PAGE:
The Benjamin Franklin Bridge originally named the Delaware River Bridge, is a suspension bridge across the Delaware River connecting Philadelphia, Pennsylvania and Camden, New Jersey. Named for American founding father Benjamin Franklin, the bridge is owned and operated by the Delaware River Port Authority. The chief engineer was Polish-born Ralph Modjeski, its design engineer was Leon Moisseiff, and the supervising architect was Paul Philippe Cret. At its completion on July 1, 1926, its 1,750 foot (533 meter) span made it the world's longest suspension bridge span, a distinction it would hold until the opening of the Ambassador Bridge in 1929.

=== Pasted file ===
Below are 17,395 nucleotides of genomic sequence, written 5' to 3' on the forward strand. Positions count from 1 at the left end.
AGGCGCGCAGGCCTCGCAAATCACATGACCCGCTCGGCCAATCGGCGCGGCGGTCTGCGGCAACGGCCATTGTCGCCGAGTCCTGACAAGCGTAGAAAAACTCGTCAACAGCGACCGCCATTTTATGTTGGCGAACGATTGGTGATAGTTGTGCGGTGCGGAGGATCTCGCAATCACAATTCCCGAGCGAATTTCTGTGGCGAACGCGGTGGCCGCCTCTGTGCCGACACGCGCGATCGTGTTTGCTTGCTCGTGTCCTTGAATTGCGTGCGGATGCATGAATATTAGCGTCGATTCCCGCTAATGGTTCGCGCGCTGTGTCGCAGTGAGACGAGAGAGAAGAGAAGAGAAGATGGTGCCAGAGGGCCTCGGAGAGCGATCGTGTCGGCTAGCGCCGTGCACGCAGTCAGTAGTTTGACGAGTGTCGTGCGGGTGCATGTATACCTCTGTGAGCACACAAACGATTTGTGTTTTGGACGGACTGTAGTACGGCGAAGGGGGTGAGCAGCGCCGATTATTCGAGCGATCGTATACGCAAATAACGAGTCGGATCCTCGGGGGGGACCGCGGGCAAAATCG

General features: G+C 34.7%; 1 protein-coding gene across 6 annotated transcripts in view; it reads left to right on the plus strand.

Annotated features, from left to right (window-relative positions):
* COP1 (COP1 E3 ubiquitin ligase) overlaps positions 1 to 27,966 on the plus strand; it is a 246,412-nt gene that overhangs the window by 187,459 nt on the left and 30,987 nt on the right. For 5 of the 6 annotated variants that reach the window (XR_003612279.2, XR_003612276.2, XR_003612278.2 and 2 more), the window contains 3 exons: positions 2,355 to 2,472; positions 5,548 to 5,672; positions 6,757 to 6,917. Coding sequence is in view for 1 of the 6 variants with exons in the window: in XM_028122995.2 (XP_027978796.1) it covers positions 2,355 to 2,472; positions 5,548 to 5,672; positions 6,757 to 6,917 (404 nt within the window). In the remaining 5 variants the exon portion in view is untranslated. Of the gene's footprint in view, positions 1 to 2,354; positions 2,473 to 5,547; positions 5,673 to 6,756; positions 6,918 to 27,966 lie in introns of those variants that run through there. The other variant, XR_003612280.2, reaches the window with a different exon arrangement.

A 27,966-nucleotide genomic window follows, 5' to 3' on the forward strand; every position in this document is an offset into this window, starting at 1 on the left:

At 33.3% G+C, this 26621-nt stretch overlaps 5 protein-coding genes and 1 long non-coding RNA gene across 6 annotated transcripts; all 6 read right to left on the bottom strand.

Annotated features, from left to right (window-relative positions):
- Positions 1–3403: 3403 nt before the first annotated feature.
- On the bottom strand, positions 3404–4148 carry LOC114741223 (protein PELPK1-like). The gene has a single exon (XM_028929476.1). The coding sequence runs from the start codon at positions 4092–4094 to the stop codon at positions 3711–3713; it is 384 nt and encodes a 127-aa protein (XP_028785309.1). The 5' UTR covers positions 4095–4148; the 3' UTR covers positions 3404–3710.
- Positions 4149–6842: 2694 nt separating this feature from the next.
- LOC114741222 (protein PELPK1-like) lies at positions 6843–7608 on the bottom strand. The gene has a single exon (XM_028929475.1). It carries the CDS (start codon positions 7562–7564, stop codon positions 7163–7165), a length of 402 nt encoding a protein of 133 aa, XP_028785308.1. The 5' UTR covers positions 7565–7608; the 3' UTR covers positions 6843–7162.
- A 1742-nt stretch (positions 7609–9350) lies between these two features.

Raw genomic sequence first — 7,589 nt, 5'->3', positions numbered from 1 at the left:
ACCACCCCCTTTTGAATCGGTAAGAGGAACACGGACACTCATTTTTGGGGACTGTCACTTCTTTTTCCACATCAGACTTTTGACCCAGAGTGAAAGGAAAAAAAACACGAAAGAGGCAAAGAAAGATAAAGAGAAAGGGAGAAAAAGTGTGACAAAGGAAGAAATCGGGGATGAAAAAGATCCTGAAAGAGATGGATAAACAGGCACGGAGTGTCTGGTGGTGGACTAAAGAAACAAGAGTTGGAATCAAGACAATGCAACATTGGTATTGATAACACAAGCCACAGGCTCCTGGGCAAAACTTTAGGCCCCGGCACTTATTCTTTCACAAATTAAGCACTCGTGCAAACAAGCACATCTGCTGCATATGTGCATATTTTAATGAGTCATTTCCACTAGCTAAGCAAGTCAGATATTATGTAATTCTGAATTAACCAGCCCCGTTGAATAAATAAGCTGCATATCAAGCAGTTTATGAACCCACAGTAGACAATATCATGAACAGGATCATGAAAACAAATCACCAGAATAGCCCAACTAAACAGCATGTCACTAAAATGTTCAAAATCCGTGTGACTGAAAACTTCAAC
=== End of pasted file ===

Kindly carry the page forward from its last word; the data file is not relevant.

The bridge currently carries highways I-676 and US 30, the latter since its opening or very soon thereafter. Before the 1953 New Jersey State Highway renumbering, Route 25, Route 43 and Route 45 ended in the middle of the bridge. The bridge also carries the Port Authority Transit Corporation's Lindenwold High-Speed Line (PATCO Speedline) via connecting tunnels on both sides of the bridge. Pedestrian walkways run along both sides of the bridge, elevated over and separated from the vehicular lanes; of these, only one is open at a time. Walkway hours are 8:00 a.m. to 8:00 p.m. The DRPA temporarily closed the walkways to the public the day after the 7 July 2005 London bombings, citing security concerns. The DRPA also closes the walkway after snowfall, or if the weather forecast includes a chance of snowfall, and closed it in late August 2011 during Hurricane Irene.